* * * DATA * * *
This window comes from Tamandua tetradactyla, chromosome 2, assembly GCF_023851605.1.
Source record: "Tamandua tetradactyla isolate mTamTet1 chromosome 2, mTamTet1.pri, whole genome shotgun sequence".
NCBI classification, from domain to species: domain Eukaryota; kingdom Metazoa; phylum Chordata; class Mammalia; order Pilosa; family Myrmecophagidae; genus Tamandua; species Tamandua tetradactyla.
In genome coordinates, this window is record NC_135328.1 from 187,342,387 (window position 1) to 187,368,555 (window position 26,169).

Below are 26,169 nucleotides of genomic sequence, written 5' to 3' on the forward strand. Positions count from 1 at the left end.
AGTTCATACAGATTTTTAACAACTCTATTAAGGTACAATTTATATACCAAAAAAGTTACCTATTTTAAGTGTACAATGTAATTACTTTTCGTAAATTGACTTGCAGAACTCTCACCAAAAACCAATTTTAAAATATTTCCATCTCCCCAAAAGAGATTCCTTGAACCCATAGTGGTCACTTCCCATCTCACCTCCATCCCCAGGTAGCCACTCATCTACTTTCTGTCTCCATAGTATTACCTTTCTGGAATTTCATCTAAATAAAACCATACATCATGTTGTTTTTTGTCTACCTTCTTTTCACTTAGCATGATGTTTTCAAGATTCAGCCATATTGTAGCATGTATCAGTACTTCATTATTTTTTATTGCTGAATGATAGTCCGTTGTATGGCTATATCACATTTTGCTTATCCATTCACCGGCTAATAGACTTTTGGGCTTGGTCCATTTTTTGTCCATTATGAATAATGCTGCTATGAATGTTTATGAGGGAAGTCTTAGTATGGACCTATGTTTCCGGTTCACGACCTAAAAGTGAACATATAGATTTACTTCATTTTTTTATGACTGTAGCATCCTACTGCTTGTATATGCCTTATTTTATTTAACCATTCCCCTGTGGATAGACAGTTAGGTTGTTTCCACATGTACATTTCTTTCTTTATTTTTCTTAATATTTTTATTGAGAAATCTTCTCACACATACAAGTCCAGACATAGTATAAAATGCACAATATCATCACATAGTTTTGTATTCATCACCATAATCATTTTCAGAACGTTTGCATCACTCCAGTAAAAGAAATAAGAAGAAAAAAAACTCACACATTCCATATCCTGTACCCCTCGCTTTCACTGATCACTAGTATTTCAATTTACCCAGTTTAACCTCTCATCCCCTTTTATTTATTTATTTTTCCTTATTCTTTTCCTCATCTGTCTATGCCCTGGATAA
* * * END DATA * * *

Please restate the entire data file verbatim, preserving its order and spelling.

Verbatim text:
This window comes from Tamandua tetradactyla, chromosome 2, assembly GCF_023851605.1.
Source record: "Tamandua tetradactyla isolate mTamTet1 chromosome 2, mTamTet1.pri, whole genome shotgun sequence".
NCBI classification, from domain to species: domain Eukaryota; kingdom Metazoa; phylum Chordata; class Mammalia; order Pilosa; family Myrmecophagidae; genus Tamandua; species Tamandua tetradactyla.
In genome coordinates, this window is record NC_135328.1 from 187,342,387 (window position 1) to 187,368,555 (window position 26,169).

Below are 26,169 nucleotides of genomic sequence, written 5' to 3' on the forward strand. Positions count from 1 at the left end.
AGTTCATACAGATTTTTAACAACTCTATTAAGGTACAATTTATATACCAAAAAAGTTACCTATTTTAAGTGTACAATGTAATTACTTTTCGTAAATTGACTTGCAGAACTCTCACCAAAAACCAATTTTAAAATATTTCCATCTCCCCAAAAGAGATTCCTTGAACCCATAGTGGTCACTTCCCATCTCACCTCCATCCCCAGGTAGCCACTCATCTACTTTCTGTCTCCATAGTATTACCTTTCTGGAATTTCATCTAAATAAAACCATACATCATGTTGTTTTTTGTCTACCTTCTTTTCACTTAGCATGATGTTTTCAAGATTCAGCCATATTGTAGCATGTATCAGTACTTCATTATTTTTTATTGCTGAATGATAGTCCGTTGTATGGCTATATCACATTTTGCTTATCCATTCACCGGCTAATAGACTTTTGGGCTTGGTCCATTTTTTGTCCATTATGAATAATGCTGCTATGAATGTTTATGAGGGAAGTCTTAGTATGGACCTATGTTTCCGGTTCACGACCTAAAAGTGAACATATAGATTTACTTCATTTTTTTATGACTGTAGCATCCTACTGCTTGTATATGCCTTATTTTATTTAACCATTCCCCTGTGGATAGACAGTTAGGTTGTTTCCACATGTACATTTCTTTCTTTATTTTTCTTAATATTTTTATTGAGAAATCTTCTCACACATACAAGTCCAGACATAGTATAAAATGCACAATATCATCACATAGTTTTGTATTCATCACCATAATCATTTTCAGAACGTTTGCATCACTCCAGTAAAAGAAATAAGAAGAAAAAAAACTCACACATTCCATATCCTGTACCCCTCGCTTTCACTGATCACTAGTATTTCAATTTACCCAGTTTAACCTCTCATCCCCTTTTATTTATTTATTTTTCCTTATTCTTTTCCTCATCTGTCTATGCCCTGGATAA